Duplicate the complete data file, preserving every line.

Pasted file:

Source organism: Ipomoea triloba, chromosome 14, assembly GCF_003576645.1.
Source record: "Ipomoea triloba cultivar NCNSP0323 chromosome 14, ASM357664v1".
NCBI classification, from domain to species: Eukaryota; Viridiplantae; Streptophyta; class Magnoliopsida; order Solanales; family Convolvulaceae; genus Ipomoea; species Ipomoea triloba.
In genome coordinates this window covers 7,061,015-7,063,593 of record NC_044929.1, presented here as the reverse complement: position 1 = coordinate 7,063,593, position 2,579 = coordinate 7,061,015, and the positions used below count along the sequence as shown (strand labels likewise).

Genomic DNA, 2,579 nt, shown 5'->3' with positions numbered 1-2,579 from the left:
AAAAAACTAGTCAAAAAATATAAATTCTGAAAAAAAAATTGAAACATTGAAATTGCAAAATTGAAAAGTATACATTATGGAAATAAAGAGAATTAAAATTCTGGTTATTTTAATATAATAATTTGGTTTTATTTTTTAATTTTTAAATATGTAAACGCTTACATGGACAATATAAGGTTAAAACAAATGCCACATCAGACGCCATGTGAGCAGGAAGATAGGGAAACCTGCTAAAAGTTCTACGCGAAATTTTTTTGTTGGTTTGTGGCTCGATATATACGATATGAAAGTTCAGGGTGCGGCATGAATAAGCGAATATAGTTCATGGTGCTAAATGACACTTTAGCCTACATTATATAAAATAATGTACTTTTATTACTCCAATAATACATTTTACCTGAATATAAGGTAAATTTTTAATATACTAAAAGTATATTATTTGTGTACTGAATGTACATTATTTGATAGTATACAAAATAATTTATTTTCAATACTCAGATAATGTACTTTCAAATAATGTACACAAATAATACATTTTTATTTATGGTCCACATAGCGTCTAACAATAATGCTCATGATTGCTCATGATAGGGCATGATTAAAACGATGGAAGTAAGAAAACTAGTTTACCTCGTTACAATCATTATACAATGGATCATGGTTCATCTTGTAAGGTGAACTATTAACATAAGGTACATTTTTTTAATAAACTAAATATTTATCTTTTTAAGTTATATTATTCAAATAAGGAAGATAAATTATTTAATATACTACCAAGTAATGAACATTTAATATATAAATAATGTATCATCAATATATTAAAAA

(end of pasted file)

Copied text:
Source organism: Ipomoea triloba, chromosome 14, assembly GCF_003576645.1.
Source record: "Ipomoea triloba cultivar NCNSP0323 chromosome 14, ASM357664v1".
NCBI classification, from domain to species: Eukaryota; Viridiplantae; Streptophyta; class Magnoliopsida; order Solanales; family Convolvulaceae; genus Ipomoea; species Ipomoea triloba.
In genome coordinates this window covers 7,061,015-7,063,593 of record NC_044929.1, presented here as the reverse complement: position 1 = coordinate 7,063,593, position 2,579 = coordinate 7,061,015, and the positions used below count along the sequence as shown (strand labels likewise).

Genomic DNA, 2,579 nt, shown 5'->3' with positions numbered 1-2,579 from the left:
AAAAAACTAGTCAAAAAATATAAATTCTGAAAAAAAAATTGAAACATTGAAATTGCAAAATTGAAAAGTATACATTATGGAAATAAAGAGAATTAAAATTCTGGTTATTTTAATATAATAATTTGGTTTTATTTTTTAATTTTTAAATATGTAAACGCTTACATGGACAATATAAGGTTAAAACAAATGCCACATCAGACGCCATGTGAGCAGGAAGATAGGGAAACCTGCTAAAAGTTCTACGCGAAATTTTTTTGTTGGTTTGTGGCTCGATATATACGATATGAAAGTTCAGGGTGCGGCATGAATAAGCGAATATAGTTCATGGTGCTAAATGACACTTTAGCCTACATTATATAAAATAATGTACTTTTATTACTCCAATAATACATTTTACCTGAATATAAGGTAAATTTTTAATATACTAAAAGTATATTATTTGTGTACTGAATGTACATTATTTGATAGTATACAAAATAATTTATTTTCAATACTCAGATAATGTACTTTCAAATAATGTACACAAATAATACATTTTTATTTATGGTCCACATAGCGTCTAACAATAATGCTCATGATTGCTCATGATAGGGCATGATTAAAACGATGGAAGTAAGAAAACTAGTTTACCTCGTTACAATCATTATACAATGGATCATGGTTCATCTTGTAAGGTGAACTATTAACATAAGGTACATTTTTTTAATAAACTAAATATTTATCTTTTTAAGTTATATTATTCAAATAAGGAAGATAAATTATTTAATATACTACCAAGTAATGAACATTTAATATATAAATAATGTATCATCAATATATTAAAAA